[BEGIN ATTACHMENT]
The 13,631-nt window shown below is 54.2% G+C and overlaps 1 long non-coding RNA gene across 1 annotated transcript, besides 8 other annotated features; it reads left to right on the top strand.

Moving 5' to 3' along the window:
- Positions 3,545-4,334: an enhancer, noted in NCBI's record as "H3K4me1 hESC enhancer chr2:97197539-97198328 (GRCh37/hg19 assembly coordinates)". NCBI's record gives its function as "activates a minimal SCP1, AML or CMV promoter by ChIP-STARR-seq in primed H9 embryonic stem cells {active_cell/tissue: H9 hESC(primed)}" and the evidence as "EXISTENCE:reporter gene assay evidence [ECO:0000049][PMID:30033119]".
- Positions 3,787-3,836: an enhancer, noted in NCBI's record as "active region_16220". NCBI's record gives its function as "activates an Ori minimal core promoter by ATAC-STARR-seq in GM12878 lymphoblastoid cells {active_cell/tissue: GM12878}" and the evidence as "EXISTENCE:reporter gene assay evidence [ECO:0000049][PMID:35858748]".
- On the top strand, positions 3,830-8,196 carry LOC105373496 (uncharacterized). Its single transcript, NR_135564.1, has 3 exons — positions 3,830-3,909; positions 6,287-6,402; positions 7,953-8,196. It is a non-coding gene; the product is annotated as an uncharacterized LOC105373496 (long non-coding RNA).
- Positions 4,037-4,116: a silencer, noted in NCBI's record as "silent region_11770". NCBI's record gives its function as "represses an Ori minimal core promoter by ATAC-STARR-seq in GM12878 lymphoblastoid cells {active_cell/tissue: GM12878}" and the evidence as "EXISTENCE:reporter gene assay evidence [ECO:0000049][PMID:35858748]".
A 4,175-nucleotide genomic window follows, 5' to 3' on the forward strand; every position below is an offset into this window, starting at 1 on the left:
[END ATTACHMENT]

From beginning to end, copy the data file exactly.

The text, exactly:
The 13,631-nt window shown below is 54.2% G+C and overlaps 1 long non-coding RNA gene across 1 annotated transcript, besides 8 other annotated features; it reads left to right on the top strand.

Moving 5' to 3' along the window:
- Positions 3,545-4,334: an enhancer, noted in NCBI's record as "H3K4me1 hESC enhancer chr2:97197539-97198328 (GRCh37/hg19 assembly coordinates)". NCBI's record gives its function as "activates a minimal SCP1, AML or CMV promoter by ChIP-STARR-seq in primed H9 embryonic stem cells {active_cell/tissue: H9 hESC(primed)}" and the evidence as "EXISTENCE:reporter gene assay evidence [ECO:0000049][PMID:30033119]".
- Positions 3,787-3,836: an enhancer, noted in NCBI's record as "active region_16220". NCBI's record gives its function as "activates an Ori minimal core promoter by ATAC-STARR-seq in GM12878 lymphoblastoid cells {active_cell/tissue: GM12878}" and the evidence as "EXISTENCE:reporter gene assay evidence [ECO:0000049][PMID:35858748]".
- On the top strand, positions 3,830-8,196 carry LOC105373496 (uncharacterized). Its single transcript, NR_135564.1, has 3 exons — positions 3,830-3,909; positions 6,287-6,402; positions 7,953-8,196. It is a non-coding gene; the product is annotated as an uncharacterized LOC105373496 (long non-coding RNA).
- Positions 4,037-4,116: a silencer, noted in NCBI's record as "silent region_11770". NCBI's record gives its function as "represses an Ori minimal core promoter by ATAC-STARR-seq in GM12878 lymphoblastoid cells {active_cell/tissue: GM12878}" and the evidence as "EXISTENCE:reporter gene assay evidence [ECO:0000049][PMID:35858748]".
A 4,175-nucleotide genomic window follows, 5' to 3' on the forward strand; every position below is an offset into this window, starting at 1 on the left: